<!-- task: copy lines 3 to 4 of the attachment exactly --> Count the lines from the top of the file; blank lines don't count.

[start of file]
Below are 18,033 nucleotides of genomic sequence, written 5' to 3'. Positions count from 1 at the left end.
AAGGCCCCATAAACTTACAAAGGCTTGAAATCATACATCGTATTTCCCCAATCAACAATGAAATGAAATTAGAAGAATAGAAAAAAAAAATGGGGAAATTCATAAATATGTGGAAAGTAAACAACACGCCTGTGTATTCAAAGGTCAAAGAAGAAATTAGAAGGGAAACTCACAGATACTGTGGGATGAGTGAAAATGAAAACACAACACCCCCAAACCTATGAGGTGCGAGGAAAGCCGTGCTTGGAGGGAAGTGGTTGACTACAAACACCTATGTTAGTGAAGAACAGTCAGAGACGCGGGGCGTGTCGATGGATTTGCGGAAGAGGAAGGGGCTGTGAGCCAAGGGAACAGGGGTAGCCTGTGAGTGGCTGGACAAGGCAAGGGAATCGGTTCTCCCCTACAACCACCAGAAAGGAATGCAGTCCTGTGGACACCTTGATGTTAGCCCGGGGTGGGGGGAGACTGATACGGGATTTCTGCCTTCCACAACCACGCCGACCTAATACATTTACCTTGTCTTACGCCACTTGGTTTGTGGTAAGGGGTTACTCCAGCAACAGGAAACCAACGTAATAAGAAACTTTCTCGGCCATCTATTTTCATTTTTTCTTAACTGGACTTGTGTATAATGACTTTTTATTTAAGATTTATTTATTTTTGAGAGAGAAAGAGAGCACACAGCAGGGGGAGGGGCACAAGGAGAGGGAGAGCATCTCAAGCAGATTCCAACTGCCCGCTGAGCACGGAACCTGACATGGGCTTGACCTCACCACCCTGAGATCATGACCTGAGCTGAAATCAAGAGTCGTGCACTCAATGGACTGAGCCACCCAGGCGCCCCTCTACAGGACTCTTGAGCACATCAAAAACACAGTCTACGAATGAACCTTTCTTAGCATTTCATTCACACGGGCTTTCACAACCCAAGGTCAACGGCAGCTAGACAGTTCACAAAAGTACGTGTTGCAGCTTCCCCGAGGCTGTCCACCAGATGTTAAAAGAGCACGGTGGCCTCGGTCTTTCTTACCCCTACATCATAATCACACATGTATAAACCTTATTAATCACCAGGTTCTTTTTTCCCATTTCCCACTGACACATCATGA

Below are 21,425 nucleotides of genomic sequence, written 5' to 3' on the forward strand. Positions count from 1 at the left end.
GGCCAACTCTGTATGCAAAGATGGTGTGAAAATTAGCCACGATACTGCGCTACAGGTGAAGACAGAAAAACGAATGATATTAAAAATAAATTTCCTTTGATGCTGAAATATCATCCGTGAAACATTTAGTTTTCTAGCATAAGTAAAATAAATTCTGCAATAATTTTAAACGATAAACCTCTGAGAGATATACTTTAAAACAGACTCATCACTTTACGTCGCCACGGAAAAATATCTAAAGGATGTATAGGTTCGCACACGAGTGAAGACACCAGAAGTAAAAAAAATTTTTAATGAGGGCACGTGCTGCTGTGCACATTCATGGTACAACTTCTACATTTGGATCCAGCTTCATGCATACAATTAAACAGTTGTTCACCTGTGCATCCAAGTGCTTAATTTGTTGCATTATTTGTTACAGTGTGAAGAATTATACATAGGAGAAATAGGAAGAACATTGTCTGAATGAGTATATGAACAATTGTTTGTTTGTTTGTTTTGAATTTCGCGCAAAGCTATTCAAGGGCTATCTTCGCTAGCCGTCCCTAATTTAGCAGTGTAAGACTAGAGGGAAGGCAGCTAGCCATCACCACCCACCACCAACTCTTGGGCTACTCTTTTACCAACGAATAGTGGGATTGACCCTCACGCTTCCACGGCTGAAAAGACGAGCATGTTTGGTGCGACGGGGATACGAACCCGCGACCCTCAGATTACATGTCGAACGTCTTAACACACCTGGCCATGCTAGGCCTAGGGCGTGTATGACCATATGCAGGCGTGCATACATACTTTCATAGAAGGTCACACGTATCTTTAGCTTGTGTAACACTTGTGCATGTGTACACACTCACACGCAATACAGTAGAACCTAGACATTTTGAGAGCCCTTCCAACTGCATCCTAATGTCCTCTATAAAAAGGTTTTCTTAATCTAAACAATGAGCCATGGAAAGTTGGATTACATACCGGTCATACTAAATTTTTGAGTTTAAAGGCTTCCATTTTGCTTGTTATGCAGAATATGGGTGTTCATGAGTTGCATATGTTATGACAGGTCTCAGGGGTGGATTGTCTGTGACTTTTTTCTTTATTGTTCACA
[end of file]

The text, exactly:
Below are 21,425 nucleotides of genomic sequence, written 5' to 3' on the forward strand. Positions count from 1 at the left end.
GGCCAACTCTGTATGCAAAGATGGTGTGAAAATTAGCCACGATACTGCGCTACAGGTGAAGACAGAAAAACGAATGATATTAAAAATAAATTTCCTTTGATGCTGAAATATCATCCGTGAAACATTTAGTTTTCTAGCATAAGTAAAATAAATTCTGCAATAATTTTAAACGATAAACCTCTGAGAGATATACTTTAAAACAGACTCATCACTTTACGTCGCCACGGAAAAATATCTAAAGGATGTATAGGTTCGCACACGAGTGAAGACACCAGAAGTAAAAAAAATTTTTAATGAGGGCACGTGCTGCTGTGCACATTCATGGTACAACTTCTACATTTGGATCCAGCTTCATGCATACAATTAAACAGTTGTTCACCTGTGCATCCAAGTGCTTAATTTGTTGCATTATTTGTTACAGTGTGAAGAATTATACATAGGAGAAATAGGAAGAACATTGTCTGAATGAGTATATGAACAATTGTTTGTTTGTTTGTTTTGAATTTCGCGCAAAGCTATTCAAGGGCTATCTTCGCTAGCCGTCCCTAATTTAGCAGTGTAAGACTAGAGGGAAGGCAGCTAGCCATCACCACCCACCACCAACTCTTGGGCTACTCTTTTACCAACGAATAGTGGGATTGACCCTCACGCTTCCACGGCTGAAAAGACGAGCATGTTTGGTGCGACGGGGATACGAACCCGCGACCCTCAGATTACATGTCGAACGTCTTAACACACCTGGCCATGCTAGGCCTAGGGCGTGTATGACCATATGCAGGCGTGCATACATACTTTCATAGAAGGTCACACGTATCTTTAGCTTGTGTAACACTTGTGCATGTGTACACACTCACACGCAATACAGTAGAACCTAGACATTTTGAGAGCCCTTCCAACTGCATCCTAATGTCCTCTATAAAAAGGTTTTCTTAATCTAAACAATGAGCCATGGAAAGTTGGATTACATACCGGTCATACTAAATTTTTGAGTTTAAAGGCTTCCATTTTGCTTGTTATGCAGAATATGGGTGTTCATGAGTTGCATATGTTATGACAGGTCTCAGGGGTGGATTGTCTGTGACTTTTTTCTTTATTGTTCACA